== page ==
Market shaping is a way by which firms adapt markets to suit their purpose, instead of adapting to the market, and in that, they change market characteristics or build new markets. This is a critical strategic move for transitioning towards sustainability. However, transitions towards sustainability and sustainable energy systems are often very complex and emergent challenges, and they cannot be achieved by relying on the traditional thinking of the firms or their managers.
– Managerial actions are intrinsically linked to how managers perceive themselves and their environments. We need to look beyond singular ways of thinking and being and appreciate diversity in all forms. Diversity allows us the freedom to make choices within contexts and takes us beyond ideological positions that bind us to particular ways of thinking and acting. Learning comes from making those choices, Narayan explains.
Building networks can help address sustainability challenges
Narayan says that in the current context which is driven by fossil-dominated energy systems and related ecosystems, the sustainable transition often means only incremental change, with the underlying desire to preserve and sustain existing systems.
She gives an example of fuel-efficient cars. Fuel-efficient is better than a car that is not fuel-efficient, but maybe one ends up driving more with a fuel-efficient car. Narayan points out that the driving culture itself is not questioned.
– Cultures are notoriously difficult to change, so there is a need to establish a connection with something familiar. The familiarity evokes connections that help in expanding the contexts that instigate the need for change.
Narayan used ethnographic and nethnographic methods, and explored these phenomena in the Finnish context. Sitra used the idea of Circular Economy initially to talk about innovation, new technologies, and new market opportunities, to attract the attention of Finnish companies. As the companies began exploring these opportunities, it dawned on them that while these outcomes of circular economy are indeed a possibility, there is a need for a fundamental change in their thinking about business and society.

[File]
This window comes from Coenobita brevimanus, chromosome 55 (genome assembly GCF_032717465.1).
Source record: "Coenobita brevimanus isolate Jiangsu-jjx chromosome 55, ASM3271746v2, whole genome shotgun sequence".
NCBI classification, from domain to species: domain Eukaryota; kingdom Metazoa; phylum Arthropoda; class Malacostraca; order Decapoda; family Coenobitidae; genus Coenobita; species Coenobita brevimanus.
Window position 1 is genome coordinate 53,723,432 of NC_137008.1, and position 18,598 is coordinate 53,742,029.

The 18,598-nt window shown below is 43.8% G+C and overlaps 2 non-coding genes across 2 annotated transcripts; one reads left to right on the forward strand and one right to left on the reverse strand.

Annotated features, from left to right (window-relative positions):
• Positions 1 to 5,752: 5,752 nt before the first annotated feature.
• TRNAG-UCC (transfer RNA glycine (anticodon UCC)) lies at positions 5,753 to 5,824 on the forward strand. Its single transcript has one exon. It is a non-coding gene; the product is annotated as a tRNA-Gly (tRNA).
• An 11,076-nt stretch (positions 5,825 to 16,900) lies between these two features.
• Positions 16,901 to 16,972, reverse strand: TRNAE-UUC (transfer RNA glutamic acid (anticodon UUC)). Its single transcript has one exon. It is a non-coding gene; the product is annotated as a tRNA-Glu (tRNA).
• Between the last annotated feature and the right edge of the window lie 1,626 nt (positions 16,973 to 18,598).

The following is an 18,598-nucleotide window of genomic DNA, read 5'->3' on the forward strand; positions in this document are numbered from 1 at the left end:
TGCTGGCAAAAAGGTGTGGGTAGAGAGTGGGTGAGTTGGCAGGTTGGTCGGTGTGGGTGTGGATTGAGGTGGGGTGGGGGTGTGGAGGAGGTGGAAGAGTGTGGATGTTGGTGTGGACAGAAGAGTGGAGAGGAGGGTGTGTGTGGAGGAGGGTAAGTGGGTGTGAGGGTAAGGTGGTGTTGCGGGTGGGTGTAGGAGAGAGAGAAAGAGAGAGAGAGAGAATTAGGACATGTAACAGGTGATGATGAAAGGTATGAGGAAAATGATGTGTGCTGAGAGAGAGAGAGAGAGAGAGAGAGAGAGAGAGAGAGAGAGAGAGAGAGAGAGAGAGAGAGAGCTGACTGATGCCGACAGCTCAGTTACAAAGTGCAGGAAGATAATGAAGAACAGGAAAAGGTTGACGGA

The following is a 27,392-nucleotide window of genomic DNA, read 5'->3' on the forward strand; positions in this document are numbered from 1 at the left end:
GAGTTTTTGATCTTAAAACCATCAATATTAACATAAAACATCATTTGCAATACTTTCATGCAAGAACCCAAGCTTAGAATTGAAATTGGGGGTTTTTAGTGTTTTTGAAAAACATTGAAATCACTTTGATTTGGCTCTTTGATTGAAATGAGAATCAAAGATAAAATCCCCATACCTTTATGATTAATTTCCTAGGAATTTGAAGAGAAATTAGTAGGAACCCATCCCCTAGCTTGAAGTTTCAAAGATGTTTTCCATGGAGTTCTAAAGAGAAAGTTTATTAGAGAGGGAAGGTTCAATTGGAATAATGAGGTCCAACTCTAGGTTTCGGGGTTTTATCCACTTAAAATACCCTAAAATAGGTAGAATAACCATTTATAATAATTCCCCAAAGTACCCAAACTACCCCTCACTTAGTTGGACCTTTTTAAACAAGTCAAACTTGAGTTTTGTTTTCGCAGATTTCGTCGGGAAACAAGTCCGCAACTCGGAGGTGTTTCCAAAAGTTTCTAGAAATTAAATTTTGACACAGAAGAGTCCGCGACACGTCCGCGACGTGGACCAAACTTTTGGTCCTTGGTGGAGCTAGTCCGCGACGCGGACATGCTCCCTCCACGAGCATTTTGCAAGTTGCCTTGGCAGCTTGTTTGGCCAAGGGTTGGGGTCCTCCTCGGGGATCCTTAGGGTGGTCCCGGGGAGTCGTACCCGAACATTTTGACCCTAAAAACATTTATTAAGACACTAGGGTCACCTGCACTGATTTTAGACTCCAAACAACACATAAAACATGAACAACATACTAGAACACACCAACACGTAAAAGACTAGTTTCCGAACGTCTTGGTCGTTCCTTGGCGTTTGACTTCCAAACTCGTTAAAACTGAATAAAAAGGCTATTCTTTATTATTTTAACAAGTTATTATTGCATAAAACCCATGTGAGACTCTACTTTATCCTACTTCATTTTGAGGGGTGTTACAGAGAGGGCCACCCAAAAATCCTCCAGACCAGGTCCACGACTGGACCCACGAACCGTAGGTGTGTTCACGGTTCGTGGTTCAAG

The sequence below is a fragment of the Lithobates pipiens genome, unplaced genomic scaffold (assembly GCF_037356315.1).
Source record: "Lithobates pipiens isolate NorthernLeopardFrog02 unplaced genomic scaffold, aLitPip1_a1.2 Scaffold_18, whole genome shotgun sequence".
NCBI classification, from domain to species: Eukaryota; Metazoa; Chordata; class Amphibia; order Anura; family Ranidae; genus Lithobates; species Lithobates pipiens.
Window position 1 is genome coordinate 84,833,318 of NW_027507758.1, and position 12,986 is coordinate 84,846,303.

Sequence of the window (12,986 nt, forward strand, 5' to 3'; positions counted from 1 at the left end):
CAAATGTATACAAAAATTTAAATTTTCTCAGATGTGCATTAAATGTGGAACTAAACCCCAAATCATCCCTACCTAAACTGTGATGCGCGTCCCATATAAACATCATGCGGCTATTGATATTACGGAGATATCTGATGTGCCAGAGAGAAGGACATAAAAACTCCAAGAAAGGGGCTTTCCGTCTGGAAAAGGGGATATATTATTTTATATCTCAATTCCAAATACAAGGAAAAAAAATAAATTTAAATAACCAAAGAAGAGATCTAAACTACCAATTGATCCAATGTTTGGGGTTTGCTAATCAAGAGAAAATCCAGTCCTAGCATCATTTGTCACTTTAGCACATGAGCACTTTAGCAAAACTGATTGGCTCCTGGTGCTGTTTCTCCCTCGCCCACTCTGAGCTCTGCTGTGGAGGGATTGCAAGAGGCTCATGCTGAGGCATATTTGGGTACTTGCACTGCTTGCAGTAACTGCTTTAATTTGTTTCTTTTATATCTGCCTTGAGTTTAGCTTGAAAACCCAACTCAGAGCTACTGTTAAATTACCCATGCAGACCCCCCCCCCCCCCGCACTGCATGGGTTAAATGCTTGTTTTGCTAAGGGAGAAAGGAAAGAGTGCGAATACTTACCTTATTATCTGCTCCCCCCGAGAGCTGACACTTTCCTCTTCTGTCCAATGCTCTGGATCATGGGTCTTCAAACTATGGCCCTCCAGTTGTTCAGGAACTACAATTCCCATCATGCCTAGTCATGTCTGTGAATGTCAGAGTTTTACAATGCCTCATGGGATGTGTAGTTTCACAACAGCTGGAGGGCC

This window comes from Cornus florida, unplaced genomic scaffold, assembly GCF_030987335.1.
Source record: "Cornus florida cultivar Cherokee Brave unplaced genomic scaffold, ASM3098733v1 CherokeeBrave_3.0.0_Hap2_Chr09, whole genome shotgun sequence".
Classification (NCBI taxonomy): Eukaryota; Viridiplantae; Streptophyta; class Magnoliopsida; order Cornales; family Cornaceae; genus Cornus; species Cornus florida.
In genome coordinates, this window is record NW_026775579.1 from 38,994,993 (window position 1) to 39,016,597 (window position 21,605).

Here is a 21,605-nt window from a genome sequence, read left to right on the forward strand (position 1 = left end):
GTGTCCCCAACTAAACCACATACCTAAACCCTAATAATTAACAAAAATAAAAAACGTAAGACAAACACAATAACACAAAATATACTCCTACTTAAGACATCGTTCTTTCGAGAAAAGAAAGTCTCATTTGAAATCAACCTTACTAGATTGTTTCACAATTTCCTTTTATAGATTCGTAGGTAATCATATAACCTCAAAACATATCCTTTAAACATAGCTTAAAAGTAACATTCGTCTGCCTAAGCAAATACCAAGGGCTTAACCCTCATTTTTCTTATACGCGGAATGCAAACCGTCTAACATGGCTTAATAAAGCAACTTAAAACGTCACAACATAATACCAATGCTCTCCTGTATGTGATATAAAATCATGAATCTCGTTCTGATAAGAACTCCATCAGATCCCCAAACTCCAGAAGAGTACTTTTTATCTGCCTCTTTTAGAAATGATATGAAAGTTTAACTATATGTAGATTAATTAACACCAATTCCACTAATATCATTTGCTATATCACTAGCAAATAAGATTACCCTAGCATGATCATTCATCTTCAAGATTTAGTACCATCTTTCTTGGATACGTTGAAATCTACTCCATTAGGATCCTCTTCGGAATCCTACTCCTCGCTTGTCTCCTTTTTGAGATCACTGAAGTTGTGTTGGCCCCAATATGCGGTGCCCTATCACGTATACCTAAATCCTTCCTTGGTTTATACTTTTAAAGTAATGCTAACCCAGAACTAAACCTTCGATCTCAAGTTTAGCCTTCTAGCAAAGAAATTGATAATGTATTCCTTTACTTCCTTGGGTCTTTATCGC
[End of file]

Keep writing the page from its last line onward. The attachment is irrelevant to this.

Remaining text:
– This became the main catalyst for my research process. My further research revealed that sustainability is an innovative process. Such processes are inherently complex making it impossible to organise and manage activities without decentralising and distributing them. This was demonstrated in my article on waste management, says Narayan.
This strategic combination of decentralisation and distribution is innovative organising of networks, that involves a wide range of societal actors. They contribute through collaboration and competition to the imagination, ideation, organisation, and management of new ways of addressing continuously evolving and emerging challenges that threaten sustainability.
Narayan, Rumy (2023) Imagining market shaping through innovative organizing for transitions to sustainable energy systems. Acta Wasaensia 504. Väitöskirja. Vaasan yliopisto / University of Vaasa.
The public examination of M.Sc. Rumy Narayan’s doctoral dissertation “Imagining market shaping through innovative organizing for transitions to sustainable energy systems" will be held on Friday 24 March 2023 at 14 at the University of Vaasa, Auditorium Kurtén.
Participation in the defence is possible also online (Zoom, password: 623277)
Professor Stefanos Mouzas (Lancaster University Management School) will act as the opponent and Professor Annika Tidström as the custos.
Rumy Narayan, firstname.lastname@example.org
Rumy Narayan was born in India in 1974. She received her Bachelor's degree in 1996 from Loreto College and his Master's degree in 2013 from Blekinge Institute of Technology. In her earlier career, she has worked as a financial journalist, information analyst, sustainability manager and consultant, among others. She is currently working as a project researcher at the University of Vaasa.